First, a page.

bush is a privilege. Saruni, in the Aitong area of the Masai
Mara ecosystem, offers you a chance to share it. Each day is
a different adventure at our tented lodge, overlooking the
plains but set in a shady valley where the animals wander in
total freedom. In front of the main verandah elephants and
bushbuck, baboons and impalas all come to drink at our
Designed and built by Kenyan architect Mark Glen, Saruni
has six large cottages, where one can experience both the
elegance and safety of a permanent accommodation with the
thrill of sleeping in close contact with nature. The rooms
are furnished with colonial antiques, Persian carpets and
African art. The atmosphere at the camp is informal but
Each cottage has hot and cold running water, 220 volt
electricity, elegant Italian bathroom fittings, polished
wooden floors, and large bathrooms where the canvas front
can be totally open to offer you an amazing "shower with a
view". Décor is unique for each cottage and from the large
verandahs one enjoys a unique view of the Mara plains and
can watch the many wild animals that come to our waterhole.
Your safari actually starts on our massive cedar beds, from
where you can see in total privacy elephant, leopard,
waterbuck, bushbuck and impala traversing freely and
peacefully in the grounds of the camp.
Kuro House is the common dining area and is a mixture of
old-fashioned Africa and modern design. Its huge fireplace
is the focal point of life at Saruni and it is here that our
guests exchange memories of the day's safaris. While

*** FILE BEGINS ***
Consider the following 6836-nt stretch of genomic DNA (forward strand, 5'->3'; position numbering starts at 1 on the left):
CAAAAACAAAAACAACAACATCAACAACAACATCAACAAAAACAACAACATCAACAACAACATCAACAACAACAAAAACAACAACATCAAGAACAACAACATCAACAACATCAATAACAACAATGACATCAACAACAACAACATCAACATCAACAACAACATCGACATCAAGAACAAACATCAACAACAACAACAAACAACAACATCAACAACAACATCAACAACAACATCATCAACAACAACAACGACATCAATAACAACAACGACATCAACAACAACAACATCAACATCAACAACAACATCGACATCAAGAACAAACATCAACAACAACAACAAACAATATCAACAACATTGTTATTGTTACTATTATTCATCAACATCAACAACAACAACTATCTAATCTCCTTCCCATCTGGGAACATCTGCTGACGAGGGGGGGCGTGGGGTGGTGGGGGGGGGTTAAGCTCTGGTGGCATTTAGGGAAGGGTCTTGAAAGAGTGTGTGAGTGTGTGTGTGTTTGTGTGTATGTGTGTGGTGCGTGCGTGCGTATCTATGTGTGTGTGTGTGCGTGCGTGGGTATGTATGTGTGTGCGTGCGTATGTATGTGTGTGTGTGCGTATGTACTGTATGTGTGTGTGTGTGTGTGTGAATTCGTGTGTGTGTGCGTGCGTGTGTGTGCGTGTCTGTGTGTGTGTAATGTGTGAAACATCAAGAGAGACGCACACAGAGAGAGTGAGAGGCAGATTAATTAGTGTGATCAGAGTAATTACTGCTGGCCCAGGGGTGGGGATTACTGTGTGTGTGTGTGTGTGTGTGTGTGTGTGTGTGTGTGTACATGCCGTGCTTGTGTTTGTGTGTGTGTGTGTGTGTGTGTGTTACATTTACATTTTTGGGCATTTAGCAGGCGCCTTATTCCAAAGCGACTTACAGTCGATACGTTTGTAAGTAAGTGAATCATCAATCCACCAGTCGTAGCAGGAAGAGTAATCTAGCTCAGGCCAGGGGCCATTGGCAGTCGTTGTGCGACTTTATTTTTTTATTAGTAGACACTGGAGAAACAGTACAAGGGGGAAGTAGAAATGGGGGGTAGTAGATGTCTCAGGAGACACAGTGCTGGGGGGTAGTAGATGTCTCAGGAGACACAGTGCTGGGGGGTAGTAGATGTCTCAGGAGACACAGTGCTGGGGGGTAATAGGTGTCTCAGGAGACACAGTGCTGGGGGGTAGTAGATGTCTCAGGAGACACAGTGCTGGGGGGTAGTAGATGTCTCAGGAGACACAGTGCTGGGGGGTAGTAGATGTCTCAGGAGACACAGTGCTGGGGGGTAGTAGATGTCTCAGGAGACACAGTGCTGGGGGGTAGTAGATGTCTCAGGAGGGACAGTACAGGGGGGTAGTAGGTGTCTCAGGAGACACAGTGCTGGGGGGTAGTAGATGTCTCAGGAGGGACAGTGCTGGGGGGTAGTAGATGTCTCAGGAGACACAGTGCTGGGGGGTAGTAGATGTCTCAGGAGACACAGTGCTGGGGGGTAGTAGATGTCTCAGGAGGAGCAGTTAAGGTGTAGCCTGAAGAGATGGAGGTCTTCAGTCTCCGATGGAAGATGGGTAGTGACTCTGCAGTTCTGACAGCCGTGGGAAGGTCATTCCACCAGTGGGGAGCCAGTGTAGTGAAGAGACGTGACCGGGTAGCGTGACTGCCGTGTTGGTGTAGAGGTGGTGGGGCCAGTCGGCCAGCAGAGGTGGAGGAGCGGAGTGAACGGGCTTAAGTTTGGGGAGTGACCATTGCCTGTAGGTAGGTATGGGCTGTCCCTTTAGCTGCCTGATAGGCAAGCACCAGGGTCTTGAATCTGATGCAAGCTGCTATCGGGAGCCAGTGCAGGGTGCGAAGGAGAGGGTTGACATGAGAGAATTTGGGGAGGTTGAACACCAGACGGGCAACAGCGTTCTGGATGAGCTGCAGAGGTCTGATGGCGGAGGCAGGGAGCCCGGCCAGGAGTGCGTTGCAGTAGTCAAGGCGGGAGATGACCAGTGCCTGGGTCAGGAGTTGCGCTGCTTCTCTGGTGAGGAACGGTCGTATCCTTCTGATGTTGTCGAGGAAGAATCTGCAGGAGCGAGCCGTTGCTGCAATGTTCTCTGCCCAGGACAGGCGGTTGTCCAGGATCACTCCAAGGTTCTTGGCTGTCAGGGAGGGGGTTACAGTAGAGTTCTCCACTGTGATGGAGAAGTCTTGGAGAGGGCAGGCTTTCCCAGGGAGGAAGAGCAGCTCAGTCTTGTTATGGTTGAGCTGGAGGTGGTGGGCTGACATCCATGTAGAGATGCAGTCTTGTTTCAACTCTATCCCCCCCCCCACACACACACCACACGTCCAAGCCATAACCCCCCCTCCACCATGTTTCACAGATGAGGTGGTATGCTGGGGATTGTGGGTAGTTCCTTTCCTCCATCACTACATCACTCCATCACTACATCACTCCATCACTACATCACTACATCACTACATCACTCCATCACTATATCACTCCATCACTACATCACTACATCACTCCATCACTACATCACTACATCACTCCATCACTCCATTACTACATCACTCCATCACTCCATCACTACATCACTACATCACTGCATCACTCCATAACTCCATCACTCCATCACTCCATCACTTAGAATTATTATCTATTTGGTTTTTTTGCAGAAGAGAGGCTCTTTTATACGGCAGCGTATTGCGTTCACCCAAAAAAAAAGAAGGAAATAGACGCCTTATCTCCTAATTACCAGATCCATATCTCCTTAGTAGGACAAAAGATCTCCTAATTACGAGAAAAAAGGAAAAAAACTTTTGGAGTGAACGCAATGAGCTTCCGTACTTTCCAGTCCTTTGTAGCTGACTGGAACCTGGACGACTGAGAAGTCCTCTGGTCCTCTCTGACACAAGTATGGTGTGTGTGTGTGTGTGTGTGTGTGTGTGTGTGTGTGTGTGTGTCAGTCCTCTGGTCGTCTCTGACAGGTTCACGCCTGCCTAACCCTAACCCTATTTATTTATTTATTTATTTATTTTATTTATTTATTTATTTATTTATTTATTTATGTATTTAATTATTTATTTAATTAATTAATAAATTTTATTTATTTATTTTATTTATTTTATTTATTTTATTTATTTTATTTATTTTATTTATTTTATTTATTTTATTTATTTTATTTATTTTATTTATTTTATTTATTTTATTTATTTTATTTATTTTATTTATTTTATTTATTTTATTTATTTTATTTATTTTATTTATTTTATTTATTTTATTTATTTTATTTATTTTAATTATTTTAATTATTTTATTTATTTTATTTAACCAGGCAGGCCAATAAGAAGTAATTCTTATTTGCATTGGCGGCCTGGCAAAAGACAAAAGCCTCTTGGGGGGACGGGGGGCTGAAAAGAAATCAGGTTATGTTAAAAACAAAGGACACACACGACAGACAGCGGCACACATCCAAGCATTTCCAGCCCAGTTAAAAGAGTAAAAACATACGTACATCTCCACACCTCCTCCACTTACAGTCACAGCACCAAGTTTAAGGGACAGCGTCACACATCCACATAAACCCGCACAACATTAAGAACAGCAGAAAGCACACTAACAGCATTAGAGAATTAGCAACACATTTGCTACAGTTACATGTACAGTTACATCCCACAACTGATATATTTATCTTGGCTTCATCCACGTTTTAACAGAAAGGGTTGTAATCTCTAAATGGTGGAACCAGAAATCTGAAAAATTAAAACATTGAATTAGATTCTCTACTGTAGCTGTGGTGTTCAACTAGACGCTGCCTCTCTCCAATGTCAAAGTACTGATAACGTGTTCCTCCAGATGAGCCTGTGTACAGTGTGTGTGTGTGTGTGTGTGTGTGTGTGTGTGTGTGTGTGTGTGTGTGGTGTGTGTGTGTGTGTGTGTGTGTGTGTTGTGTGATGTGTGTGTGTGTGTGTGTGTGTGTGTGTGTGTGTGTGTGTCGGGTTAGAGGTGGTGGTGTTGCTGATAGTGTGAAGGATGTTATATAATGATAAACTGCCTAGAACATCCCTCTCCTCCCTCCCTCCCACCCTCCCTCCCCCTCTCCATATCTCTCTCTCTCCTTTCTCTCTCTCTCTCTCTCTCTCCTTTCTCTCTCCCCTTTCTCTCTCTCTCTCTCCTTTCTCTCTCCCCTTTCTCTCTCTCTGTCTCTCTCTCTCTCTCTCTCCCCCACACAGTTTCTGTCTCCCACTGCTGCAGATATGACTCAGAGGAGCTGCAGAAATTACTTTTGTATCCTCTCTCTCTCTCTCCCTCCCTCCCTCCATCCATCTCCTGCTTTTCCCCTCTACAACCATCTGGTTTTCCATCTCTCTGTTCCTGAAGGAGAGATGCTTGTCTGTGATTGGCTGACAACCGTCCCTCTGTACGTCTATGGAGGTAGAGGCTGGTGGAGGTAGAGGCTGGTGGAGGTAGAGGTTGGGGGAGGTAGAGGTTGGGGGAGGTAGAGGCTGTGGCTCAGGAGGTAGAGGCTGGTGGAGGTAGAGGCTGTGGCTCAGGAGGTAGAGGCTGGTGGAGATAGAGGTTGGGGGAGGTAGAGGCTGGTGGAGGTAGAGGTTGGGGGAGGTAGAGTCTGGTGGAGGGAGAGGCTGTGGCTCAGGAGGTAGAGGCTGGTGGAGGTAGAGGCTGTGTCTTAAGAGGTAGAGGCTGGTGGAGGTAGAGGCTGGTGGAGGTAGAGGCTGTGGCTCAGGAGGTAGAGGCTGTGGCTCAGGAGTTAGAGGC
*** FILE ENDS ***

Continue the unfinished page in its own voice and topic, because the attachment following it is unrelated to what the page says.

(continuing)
reminiscing they can start to savor the exceptional cuisine
that is served around our long table and uses fresh, locally
grown and organic produce in inventive ways.
Alternatively meals can be taken in the bush among the
wild animals, with birdsong and animal calls as a backdrop.
By separate arrangement a candlelight dinner can be served
on your own verandah. A unique feature of Saruni is its
collection of books and its library, the most beautiful in
the African bush. With thousands of rare books and its very
private location, Saruni's library is a place where to
meditate, to rest, to think. Saruni has a low impact on the
environment thanks to the use of solar power and the
recycling of waste.
Saruni Wild is the private, 3-tents camp owned and
managed by Saruni in the Masai Mara. Located in a wild,
scenic valley rich both in wildlife and privacy, where no
other vehicles are ever met, Saruni Wild is a design camp
with oriental-looking tents and all the comforts: flush
toilets, hot and cold water, large showers, excellent
cuisine and open Land Rovers.
Elegantly styled, each tent has a large verandah with
uninterrupted views over the Yaile mountains of Northern
Masai Mara and a big bonfire where the Masai warriors come
and dance at night.
Saruni Wild’s secret valley has a large resident
population of elephant, giraffe, zebra, buffalo and impala.
Ideal for walking, for birdwatching and for observing wild
animals that are still not used to the human presence, the
camp will provide our guests with a unique experience: the
Masai Mara off the beaten tracks.